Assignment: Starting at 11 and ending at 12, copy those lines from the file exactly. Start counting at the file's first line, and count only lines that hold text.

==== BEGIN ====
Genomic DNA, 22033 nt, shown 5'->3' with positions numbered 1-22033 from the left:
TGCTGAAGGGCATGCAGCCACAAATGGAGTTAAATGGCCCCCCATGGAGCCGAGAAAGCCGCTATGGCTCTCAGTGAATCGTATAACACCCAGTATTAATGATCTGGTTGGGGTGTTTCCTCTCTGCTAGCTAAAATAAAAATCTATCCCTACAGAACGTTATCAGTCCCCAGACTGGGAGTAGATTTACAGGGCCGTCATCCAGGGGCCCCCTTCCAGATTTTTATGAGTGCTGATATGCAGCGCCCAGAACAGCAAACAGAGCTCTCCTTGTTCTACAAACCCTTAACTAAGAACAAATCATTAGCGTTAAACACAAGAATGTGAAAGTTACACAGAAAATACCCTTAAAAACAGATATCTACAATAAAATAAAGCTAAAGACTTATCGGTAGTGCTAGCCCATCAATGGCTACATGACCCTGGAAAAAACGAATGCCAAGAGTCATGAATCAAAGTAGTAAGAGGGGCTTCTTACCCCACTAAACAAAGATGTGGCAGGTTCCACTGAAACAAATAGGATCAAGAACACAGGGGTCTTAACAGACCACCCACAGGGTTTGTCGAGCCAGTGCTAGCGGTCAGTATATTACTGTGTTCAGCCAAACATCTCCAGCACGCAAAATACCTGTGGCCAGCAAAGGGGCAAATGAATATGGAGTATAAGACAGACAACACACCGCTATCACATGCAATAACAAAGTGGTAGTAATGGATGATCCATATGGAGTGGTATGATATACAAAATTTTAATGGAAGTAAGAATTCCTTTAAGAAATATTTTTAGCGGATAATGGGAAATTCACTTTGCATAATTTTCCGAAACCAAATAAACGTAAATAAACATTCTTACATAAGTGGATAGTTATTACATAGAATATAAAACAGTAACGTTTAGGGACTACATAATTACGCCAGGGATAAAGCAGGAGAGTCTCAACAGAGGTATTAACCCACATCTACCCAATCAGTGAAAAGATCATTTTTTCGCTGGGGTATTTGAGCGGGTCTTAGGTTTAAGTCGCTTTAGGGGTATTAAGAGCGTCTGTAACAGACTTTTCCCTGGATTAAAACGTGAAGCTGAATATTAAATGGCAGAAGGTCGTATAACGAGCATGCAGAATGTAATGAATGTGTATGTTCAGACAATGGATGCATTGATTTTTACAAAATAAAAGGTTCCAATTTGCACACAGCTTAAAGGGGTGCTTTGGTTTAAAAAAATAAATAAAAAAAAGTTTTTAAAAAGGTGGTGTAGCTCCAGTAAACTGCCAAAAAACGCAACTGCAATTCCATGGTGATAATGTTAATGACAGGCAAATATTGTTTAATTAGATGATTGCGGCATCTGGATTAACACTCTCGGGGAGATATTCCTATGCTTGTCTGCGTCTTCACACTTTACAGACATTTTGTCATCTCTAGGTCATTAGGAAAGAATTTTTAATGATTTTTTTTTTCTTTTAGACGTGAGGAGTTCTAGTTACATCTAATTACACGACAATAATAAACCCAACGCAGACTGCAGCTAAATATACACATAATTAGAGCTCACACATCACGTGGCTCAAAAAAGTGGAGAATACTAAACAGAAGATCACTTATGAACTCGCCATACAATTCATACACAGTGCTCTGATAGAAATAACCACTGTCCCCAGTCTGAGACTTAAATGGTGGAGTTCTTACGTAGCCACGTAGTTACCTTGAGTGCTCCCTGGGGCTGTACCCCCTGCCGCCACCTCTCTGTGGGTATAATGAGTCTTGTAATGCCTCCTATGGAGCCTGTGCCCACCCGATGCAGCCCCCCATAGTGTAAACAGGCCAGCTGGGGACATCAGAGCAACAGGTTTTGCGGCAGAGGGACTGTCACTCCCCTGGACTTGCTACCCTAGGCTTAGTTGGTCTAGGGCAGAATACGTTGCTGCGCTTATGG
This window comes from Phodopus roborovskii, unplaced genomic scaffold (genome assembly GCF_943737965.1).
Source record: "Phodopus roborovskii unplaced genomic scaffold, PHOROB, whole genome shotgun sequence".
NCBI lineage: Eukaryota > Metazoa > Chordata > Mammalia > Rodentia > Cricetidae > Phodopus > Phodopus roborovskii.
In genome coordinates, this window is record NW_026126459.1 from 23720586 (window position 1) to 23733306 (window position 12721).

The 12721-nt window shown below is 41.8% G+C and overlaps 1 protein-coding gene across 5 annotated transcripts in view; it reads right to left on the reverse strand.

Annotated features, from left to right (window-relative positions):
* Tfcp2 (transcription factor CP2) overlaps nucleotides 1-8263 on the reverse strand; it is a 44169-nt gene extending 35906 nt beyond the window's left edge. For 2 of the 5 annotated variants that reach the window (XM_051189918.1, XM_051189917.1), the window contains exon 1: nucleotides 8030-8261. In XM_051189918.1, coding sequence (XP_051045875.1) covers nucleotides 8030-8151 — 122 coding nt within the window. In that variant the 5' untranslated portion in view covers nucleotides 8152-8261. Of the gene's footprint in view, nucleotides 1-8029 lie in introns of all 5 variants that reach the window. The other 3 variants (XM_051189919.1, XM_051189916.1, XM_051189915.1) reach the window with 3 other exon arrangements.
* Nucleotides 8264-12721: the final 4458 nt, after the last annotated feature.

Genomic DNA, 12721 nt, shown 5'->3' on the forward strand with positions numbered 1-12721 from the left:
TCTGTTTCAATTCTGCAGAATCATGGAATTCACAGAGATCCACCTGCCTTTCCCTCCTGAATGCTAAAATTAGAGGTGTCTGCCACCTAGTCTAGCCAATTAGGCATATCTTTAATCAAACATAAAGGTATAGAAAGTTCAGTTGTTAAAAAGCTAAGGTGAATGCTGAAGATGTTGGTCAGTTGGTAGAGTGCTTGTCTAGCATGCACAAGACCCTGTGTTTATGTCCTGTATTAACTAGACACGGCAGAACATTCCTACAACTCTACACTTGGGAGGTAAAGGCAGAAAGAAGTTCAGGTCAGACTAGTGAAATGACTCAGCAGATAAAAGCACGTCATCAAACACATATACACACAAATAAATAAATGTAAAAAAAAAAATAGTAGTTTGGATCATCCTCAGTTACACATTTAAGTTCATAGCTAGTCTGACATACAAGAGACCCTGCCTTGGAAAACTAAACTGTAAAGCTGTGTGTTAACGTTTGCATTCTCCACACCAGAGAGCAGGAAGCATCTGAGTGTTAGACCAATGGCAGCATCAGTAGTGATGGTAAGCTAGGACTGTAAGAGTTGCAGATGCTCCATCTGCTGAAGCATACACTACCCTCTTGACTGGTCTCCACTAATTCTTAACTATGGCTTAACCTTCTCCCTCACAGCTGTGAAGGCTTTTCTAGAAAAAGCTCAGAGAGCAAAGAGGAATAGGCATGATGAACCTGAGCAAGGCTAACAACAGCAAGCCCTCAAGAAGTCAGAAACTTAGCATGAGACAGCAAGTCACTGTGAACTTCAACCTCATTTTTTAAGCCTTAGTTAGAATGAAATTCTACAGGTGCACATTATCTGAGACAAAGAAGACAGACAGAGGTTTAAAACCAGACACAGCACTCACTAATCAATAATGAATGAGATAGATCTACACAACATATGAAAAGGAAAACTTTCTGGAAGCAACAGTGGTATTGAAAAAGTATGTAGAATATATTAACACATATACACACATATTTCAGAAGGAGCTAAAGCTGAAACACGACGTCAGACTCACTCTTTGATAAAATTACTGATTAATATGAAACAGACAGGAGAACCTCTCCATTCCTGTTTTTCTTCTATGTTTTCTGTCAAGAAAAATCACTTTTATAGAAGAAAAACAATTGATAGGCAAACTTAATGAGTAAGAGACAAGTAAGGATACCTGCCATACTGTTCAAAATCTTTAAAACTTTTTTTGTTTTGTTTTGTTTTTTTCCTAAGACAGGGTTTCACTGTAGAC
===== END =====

Genomic DNA, 12721 nt, shown 5'->3' on the forward strand with positions numbered 1-12721 from the left:
TCTGTTTCAATTCTGCAGAATCATGGAATTCACAGAGATCCACCTGCCTTTCCCTCCTGAATGCTAAAATTAGAGGTGTCTGCCACCTAGTCTAGCCAATTAGGCATATCTTTAATCAAACATAAAGGTATAGAAAGTTCAGTTGTTAAAAAGCTAAGGTGAATGCTGAAGATGTTGGTCAGTTGGTAGAGTGCTTGTCTAGCATGCACAAGACCCTGTGTTTATGTCCTGTATTAACTAGACACGGCAGAACATTCCTACAACTCTACACTTGGGAGGTAAAGGCAGAAAGAAGTTCAGGTCAGACTAGTGAAATGACTCAGCAGATAAAAGCACGTCATCAAACACATATACACACAAATAAATAAATGTAAAAAAAAAAATAGTAGTTTGGATCATCCTCAGTTACACATTTAAGTTCATAGCTAGTCTGACATACAAGAGACCCTGCCTTGGAAAACTAAACTGTAAAGCTGTGTGTTAACGTTTGCATTCTCCACACCAGAGAGCAGGAAGCATCTGAGTGTTAGACCAATGGCAGCATCAGTAGTGATGGTAAGCTAGGACTGTAAGAGTTGCAGATGCTCCATCTGCTGAAGCATACACTACCCTCTTGACTGGTCTCCACTAATTCTTAACTATGGCTTAACCTTCTCCCTCACAGCTGTGAAGGCTTTTCTAGAAAAAGCTCAGAGAGCAAAGAGGAATAGGCATGATGAACCTGAGCAAGGCTAACAACAGCAAGCCCTCAAGAAGTCAGAAACTTAGCATGAGACAGCAAGTCACTGTGAACTTCAACCTCATTTTTTAAGCCTTAGTTAGAATGAAATTCTACAGGTGCACATTATCTGAGACAAAGAAGACAGACAGAGGTTTAAAACCAGACACAGCACTCACTAATCAATAATGAATGAGATAGATCTACACAACATATGAAAAGGAAAACTTTCTGGAAGCAACAGTGGTATTGAAAAAGTATGTAGAATATATTAACACATATACACACATATTTCAGAAGGAGCTAAAGCTGAAACACGACGTCAGACTCACTCTTTGATAAAATTACTGATTAATATGAAACAGACAGGAGAACCTCTCCATTCCTGTTTTTCTTCTATGTTTTCTGTCAAGAAAAATCACTTTTATAGAAGAAAAACAATTGATAGGCAAACTTAATGAGTAAGAGACAAGTAAGGATACCTGCCATACTGTTCAAAATCTTTAAAACTTTTTTTGTTTTGTTTTGTTTTTTTCCTAAGACAGGGTTTCACTGTAGAC